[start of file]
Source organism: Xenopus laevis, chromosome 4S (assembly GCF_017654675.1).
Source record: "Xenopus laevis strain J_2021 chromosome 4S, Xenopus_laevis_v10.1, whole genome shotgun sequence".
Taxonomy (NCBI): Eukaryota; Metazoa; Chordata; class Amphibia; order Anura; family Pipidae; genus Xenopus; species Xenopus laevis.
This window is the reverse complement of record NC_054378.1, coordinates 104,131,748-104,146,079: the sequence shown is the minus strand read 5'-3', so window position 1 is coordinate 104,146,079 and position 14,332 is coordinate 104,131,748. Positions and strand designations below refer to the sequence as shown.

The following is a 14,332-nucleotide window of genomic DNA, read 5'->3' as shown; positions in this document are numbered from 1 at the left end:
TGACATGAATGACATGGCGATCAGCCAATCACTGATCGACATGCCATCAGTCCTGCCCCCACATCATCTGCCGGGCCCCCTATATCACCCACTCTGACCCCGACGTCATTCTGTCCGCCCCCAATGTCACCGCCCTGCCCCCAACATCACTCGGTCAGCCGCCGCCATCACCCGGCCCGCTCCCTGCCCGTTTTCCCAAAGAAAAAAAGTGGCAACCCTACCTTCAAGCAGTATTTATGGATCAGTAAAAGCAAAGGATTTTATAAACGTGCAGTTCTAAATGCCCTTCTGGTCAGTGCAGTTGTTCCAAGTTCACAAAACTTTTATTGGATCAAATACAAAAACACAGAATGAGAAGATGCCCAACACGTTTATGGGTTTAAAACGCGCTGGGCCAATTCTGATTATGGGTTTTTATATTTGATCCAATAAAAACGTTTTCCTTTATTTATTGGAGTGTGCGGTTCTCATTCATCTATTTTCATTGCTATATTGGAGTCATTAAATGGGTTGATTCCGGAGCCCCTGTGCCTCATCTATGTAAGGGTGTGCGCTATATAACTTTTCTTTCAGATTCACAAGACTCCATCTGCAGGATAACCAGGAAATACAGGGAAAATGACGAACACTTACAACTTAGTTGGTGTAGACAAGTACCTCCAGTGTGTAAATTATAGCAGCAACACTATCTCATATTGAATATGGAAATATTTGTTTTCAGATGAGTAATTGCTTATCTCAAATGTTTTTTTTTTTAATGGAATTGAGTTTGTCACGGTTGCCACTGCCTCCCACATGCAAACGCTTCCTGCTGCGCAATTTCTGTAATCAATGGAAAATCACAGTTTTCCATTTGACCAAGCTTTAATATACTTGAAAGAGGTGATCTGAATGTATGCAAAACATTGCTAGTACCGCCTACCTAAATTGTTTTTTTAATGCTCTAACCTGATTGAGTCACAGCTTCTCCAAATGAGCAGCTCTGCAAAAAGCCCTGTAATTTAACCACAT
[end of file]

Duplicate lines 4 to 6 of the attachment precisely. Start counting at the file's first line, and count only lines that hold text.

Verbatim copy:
This window is the reverse complement of record NC_054378.1, coordinates 104,131,748-104,146,079: the sequence shown is the minus strand read 5'-3', so window position 1 is coordinate 104,146,079 and position 14,332 is coordinate 104,131,748. Positions and strand designations below refer to the sequence as shown.

The following is a 14,332-nucleotide window of genomic DNA, read 5'->3' as shown; positions in this document are numbered from 1 at the left end:
TGACATGAATGACATGGCGATCAGCCAATCACTGATCGACATGCCATCAGTCCTGCCCCCACATCATCTGCCGGGCCCCCTATATCACCCACTCTGACCCCGACGTCATTCTGTCCGCCCCCAATGTCACCGCCCTGCCCCCAACATCACTCGGTCAGCCGCCGCCATCACCCGGCCCGCTCCCTGCCCGTTTTCCCAAAGAAAAAAAGTGGCAACCCTACCTTCAAGCAGTATTTATGGATCAGTAAAAGCAAAGGATTTTATAAACGTGCAGTTCTAAATGCCCTTCTGGTCAGTGCAGTTGTTCCAAGTTCACAAAACTTTTATTGGATCAAATACAAAAACACAGAATGAGAAGATGCCCAACACGTTTATGGGTTTAAAACGCGCTGGGCCAATTCTGATTATGGGTTTTTATATTTGATCCAATAAAAACGTTTTCCTTTATTTATTGGAGTGTGCGGTTCTCATTCATCTATTTTCATTGCTATATTGGAGTCATTAAATGGGTTGATTCCGGAGCCCCTGTGCCTCATCTATGTAAGGGTGTGCGCTATATAACTTTTCTTTCAGATTCACAAGACTCCATCTGCAGGATAACCAGGAAATACAGGGAAAATGACGAACACTTACAACTTAGTTGGTGTAGACAAGTACCTCCAGTGTGTAAATTATAGCAGCAACACTATCTCATATTGAATATGGAAATATTTGTTTTCAGATGAGTAATTGCTTATCTCAAATGTTTTTTTTTTTAATGGAATTGAGTTTGTCACGGTTGCCACTGCCTCCCACATGCAAACGCTTCCTGCTGCGCAATTTCTGTAATCAATGGAAAATCACAGTTTTCCATTTGACCAAGCTTTAATATACTTGAAAGAGGTGATCTGAATGTATGCAAAACATTGCTAGTACCGCCTACCTAAATTGTTTTTTTAATGCTCTAACCTGATTGAGTCACAGCTTCTCCAAATGAGCAGCTCTGCAAAAAGCCCTGTAATTTAACCACAT